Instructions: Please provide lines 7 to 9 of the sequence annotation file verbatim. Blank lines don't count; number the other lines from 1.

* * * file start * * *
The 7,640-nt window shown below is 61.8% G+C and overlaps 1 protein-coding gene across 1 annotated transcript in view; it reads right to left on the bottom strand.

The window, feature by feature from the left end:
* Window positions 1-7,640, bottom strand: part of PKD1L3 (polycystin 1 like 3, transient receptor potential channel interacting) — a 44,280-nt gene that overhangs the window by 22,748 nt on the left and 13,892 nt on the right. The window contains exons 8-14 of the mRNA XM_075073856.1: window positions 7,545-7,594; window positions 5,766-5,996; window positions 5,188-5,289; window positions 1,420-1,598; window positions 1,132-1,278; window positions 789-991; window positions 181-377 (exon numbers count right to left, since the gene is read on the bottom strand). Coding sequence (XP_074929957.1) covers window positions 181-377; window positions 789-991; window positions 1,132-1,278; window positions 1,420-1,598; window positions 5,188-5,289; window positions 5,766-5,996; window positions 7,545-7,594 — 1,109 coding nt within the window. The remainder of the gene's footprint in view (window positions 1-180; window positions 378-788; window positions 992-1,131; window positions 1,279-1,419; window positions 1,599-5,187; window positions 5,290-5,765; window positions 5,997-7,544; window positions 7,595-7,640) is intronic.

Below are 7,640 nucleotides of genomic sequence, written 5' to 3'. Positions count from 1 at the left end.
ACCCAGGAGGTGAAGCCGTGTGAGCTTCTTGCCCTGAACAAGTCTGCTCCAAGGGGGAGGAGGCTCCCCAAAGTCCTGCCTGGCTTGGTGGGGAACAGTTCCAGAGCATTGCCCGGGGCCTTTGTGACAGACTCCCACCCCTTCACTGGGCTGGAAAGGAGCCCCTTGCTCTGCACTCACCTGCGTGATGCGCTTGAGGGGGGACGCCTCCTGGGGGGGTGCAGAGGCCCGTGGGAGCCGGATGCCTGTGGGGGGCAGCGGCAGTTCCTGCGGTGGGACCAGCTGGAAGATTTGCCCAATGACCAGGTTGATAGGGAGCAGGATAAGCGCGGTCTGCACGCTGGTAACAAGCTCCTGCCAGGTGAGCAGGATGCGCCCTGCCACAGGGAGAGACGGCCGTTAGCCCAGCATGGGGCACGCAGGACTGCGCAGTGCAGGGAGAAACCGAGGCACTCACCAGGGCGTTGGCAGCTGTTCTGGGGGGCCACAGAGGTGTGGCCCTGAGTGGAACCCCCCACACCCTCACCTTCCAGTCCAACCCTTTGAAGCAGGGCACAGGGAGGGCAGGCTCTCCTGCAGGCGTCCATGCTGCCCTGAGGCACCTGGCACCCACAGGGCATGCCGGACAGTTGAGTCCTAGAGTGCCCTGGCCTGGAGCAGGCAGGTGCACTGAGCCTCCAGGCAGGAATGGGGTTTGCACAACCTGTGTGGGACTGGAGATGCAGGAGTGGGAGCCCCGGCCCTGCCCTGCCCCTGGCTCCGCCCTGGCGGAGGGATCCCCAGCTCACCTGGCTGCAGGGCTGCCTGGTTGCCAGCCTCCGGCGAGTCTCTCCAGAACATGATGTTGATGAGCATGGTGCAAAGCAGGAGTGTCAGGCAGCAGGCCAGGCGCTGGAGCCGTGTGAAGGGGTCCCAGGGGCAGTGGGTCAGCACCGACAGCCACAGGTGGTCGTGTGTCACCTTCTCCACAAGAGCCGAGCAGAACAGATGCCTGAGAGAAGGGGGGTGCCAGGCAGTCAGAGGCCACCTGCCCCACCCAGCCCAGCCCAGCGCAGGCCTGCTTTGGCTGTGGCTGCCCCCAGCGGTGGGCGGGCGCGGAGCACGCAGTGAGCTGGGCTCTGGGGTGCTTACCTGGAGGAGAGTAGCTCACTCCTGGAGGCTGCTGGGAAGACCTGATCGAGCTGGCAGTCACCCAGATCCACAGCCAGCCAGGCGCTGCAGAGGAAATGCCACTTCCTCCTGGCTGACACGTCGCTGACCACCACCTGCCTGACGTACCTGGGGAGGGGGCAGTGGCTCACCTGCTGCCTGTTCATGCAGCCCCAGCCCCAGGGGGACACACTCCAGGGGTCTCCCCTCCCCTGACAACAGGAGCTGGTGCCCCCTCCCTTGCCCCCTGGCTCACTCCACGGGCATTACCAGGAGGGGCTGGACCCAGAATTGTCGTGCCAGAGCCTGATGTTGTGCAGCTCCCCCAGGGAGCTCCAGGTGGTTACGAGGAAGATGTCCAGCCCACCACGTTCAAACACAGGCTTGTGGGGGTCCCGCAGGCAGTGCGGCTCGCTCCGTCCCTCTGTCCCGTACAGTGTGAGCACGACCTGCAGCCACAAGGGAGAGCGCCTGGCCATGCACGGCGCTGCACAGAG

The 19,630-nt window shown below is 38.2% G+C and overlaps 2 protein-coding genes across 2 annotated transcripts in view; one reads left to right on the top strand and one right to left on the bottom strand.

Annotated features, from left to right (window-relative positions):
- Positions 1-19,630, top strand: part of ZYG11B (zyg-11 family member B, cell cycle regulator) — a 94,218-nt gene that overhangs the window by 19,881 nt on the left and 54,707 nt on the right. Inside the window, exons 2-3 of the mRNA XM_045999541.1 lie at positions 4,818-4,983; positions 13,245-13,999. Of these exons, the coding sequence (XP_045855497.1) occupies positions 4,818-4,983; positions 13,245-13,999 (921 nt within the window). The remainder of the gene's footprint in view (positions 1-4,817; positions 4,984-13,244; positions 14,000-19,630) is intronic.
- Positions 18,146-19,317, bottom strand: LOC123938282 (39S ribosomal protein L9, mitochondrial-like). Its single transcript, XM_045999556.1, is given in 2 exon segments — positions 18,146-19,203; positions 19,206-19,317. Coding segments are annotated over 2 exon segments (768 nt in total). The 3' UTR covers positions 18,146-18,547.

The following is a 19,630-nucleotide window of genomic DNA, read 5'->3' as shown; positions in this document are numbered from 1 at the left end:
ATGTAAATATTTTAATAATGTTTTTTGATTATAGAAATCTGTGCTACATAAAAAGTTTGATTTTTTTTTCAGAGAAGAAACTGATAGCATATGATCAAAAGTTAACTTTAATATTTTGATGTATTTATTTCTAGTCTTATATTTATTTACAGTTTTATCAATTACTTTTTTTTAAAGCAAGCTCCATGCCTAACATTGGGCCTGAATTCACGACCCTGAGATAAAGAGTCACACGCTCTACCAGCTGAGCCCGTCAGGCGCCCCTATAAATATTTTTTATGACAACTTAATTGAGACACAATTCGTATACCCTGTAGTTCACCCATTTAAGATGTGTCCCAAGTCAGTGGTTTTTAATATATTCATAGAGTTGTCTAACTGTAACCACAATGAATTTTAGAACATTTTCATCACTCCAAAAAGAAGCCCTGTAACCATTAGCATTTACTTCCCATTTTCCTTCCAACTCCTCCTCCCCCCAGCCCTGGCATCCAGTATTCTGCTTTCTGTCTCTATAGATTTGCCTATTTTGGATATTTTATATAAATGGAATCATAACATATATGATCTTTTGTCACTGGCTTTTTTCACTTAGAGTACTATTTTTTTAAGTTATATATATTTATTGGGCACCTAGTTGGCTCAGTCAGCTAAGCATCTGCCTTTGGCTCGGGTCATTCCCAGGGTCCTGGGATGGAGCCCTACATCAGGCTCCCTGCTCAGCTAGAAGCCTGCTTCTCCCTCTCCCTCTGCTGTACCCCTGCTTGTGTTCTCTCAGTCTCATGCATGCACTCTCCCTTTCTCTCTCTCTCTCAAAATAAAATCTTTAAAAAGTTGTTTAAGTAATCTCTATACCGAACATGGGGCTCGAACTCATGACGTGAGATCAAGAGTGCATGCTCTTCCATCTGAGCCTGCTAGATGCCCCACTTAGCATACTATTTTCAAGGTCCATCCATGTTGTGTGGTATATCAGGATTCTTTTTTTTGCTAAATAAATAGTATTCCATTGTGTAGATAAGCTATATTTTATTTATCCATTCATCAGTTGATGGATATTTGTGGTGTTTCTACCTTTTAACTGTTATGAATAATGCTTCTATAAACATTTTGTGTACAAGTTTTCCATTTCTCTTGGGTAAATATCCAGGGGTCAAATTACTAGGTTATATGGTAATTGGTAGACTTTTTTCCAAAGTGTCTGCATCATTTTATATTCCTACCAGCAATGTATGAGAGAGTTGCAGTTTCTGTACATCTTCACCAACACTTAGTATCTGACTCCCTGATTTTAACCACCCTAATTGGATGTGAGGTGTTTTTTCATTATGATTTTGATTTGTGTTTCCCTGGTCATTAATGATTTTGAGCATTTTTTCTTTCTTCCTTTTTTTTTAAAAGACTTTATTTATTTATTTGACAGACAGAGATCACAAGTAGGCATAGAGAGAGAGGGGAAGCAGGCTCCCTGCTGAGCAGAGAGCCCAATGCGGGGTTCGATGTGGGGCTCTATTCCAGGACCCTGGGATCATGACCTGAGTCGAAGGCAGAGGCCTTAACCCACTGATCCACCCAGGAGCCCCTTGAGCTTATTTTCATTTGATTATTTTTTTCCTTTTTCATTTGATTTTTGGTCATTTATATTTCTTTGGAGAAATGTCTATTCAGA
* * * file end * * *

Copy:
Annotated features, from left to right (window-relative positions):
- Positions 1-19,630, top strand: part of ZYG11B (zyg-11 family member B, cell cycle regulator) — a 94,218-nt gene that overhangs the window by 19,881 nt on the left and 54,707 nt on the right. Inside the window, exons 2-3 of the mRNA XM_045999541.1 lie at positions 4,818-4,983; positions 13,245-13,999. Of these exons, the coding sequence (XP_045855497.1) occupies positions 4,818-4,983; positions 13,245-13,999 (921 nt within the window). The remainder of the gene's footprint in view (positions 1-4,817; positions 4,984-13,244; positions 14,000-19,630) is intronic.
- Positions 18,146-19,317, bottom strand: LOC123938282 (39S ribosomal protein L9, mitochondrial-like). Its single transcript, XM_045999556.1, is given in 2 exon segments — positions 18,146-19,203; positions 19,206-19,317. Coding segments are annotated over 2 exon segments (768 nt in total). The 3' UTR covers positions 18,146-18,547.